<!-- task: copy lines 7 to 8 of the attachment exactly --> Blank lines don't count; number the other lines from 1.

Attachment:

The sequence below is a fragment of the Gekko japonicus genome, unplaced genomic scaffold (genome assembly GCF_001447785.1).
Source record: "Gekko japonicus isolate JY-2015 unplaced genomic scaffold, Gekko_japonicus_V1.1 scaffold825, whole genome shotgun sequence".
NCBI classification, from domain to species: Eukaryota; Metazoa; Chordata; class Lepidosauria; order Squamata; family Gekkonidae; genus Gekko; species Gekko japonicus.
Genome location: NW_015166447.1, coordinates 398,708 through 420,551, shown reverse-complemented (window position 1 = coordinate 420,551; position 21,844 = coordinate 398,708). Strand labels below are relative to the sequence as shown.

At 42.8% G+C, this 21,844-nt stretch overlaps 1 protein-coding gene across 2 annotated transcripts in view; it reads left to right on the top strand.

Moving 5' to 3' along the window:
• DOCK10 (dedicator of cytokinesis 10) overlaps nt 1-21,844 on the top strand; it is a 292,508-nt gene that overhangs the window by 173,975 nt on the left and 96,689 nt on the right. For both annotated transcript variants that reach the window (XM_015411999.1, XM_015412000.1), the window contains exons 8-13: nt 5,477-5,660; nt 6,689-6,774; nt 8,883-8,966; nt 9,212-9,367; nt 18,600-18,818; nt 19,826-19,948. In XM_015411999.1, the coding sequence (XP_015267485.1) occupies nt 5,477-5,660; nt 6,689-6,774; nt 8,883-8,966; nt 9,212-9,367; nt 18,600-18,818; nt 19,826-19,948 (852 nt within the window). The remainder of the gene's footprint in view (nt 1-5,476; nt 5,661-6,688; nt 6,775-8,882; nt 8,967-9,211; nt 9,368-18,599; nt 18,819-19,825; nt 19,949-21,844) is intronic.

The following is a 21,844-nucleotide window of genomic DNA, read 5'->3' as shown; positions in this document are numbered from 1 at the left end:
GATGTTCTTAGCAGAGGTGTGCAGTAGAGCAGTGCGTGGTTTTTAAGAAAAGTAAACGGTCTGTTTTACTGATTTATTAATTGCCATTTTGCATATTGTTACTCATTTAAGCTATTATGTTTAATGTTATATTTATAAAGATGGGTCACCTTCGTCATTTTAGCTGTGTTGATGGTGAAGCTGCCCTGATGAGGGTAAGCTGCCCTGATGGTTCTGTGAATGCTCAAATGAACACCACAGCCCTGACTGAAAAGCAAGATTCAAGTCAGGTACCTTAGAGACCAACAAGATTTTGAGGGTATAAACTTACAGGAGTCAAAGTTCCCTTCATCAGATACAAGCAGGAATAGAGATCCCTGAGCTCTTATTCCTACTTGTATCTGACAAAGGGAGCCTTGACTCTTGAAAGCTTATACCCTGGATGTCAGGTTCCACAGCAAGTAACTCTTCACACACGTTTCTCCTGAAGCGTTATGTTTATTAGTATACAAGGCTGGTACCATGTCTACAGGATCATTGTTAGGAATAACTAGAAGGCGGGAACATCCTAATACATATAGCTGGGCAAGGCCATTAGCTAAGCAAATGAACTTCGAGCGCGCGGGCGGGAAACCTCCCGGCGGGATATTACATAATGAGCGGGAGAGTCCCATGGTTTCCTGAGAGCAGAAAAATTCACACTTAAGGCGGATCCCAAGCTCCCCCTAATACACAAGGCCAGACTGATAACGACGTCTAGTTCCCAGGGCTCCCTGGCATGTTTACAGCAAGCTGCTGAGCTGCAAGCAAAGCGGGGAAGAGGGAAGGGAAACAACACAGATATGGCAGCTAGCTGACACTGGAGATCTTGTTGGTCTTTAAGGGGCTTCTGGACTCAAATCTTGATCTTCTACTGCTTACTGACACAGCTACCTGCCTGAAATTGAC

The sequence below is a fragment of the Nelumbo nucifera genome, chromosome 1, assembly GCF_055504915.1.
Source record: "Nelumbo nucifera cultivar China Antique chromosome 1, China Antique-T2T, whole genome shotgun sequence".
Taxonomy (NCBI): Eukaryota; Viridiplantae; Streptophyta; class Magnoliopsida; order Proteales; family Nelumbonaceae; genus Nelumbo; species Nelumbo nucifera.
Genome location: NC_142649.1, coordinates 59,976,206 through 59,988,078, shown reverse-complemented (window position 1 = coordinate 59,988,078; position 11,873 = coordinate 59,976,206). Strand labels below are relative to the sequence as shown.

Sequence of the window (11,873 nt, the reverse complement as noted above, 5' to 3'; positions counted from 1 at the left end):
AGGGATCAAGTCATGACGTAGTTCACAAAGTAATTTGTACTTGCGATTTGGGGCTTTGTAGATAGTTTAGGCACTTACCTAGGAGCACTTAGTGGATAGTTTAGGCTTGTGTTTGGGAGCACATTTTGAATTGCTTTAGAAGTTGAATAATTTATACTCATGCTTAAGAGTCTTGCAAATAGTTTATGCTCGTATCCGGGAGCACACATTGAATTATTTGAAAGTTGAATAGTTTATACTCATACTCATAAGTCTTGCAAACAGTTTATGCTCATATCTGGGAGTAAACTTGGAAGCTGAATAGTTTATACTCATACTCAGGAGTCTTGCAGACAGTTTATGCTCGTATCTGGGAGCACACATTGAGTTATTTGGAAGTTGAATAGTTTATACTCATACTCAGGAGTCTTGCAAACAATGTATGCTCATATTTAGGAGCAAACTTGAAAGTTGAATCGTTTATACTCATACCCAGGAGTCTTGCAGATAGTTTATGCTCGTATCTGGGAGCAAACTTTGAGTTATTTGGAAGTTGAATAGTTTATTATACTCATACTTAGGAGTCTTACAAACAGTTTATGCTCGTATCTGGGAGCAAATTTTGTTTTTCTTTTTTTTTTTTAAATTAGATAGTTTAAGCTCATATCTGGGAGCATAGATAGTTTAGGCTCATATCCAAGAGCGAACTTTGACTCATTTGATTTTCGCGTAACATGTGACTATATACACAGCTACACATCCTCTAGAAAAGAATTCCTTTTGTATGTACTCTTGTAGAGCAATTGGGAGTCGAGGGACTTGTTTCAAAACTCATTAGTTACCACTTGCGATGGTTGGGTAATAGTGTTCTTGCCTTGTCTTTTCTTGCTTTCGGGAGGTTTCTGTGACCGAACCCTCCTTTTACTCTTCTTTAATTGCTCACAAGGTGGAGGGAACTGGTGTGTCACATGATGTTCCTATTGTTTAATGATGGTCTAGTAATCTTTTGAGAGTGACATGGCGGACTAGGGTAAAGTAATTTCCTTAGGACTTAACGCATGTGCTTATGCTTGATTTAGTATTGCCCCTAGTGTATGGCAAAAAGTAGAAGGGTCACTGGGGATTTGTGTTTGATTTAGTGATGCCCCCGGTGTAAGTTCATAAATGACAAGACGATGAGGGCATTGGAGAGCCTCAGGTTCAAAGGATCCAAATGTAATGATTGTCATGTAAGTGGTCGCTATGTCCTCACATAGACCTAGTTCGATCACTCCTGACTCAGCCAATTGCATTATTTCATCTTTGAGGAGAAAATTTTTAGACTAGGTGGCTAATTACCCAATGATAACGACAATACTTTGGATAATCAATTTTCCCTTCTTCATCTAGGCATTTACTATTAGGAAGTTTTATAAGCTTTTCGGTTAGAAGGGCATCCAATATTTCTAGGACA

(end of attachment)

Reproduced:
• DOCK10 (dedicator of cytokinesis 10) overlaps nt 1-21,844 on the top strand; it is a 292,508-nt gene that overhangs the window by 173,975 nt on the left and 96,689 nt on the right. For both annotated transcript variants that reach the window (XM_015411999.1, XM_015412000.1), the window contains exons 8-13: nt 5,477-5,660; nt 6,689-6,774; nt 8,883-8,966; nt 9,212-9,367; nt 18,600-18,818; nt 19,826-19,948. In XM_015411999.1, the coding sequence (XP_015267485.1) occupies nt 5,477-5,660; nt 6,689-6,774; nt 8,883-8,966; nt 9,212-9,367; nt 18,600-18,818; nt 19,826-19,948 (852 nt within the window). The remainder of the gene's footprint in view (nt 1-5,476; nt 5,661-6,688; nt 6,775-8,882; nt 8,967-9,211; nt 9,368-18,599; nt 18,819-19,825; nt 19,949-21,844) is intronic.

The following is a 21,844-nucleotide window of genomic DNA, read 5'->3' as shown; positions in this document are numbered from 1 at the left end: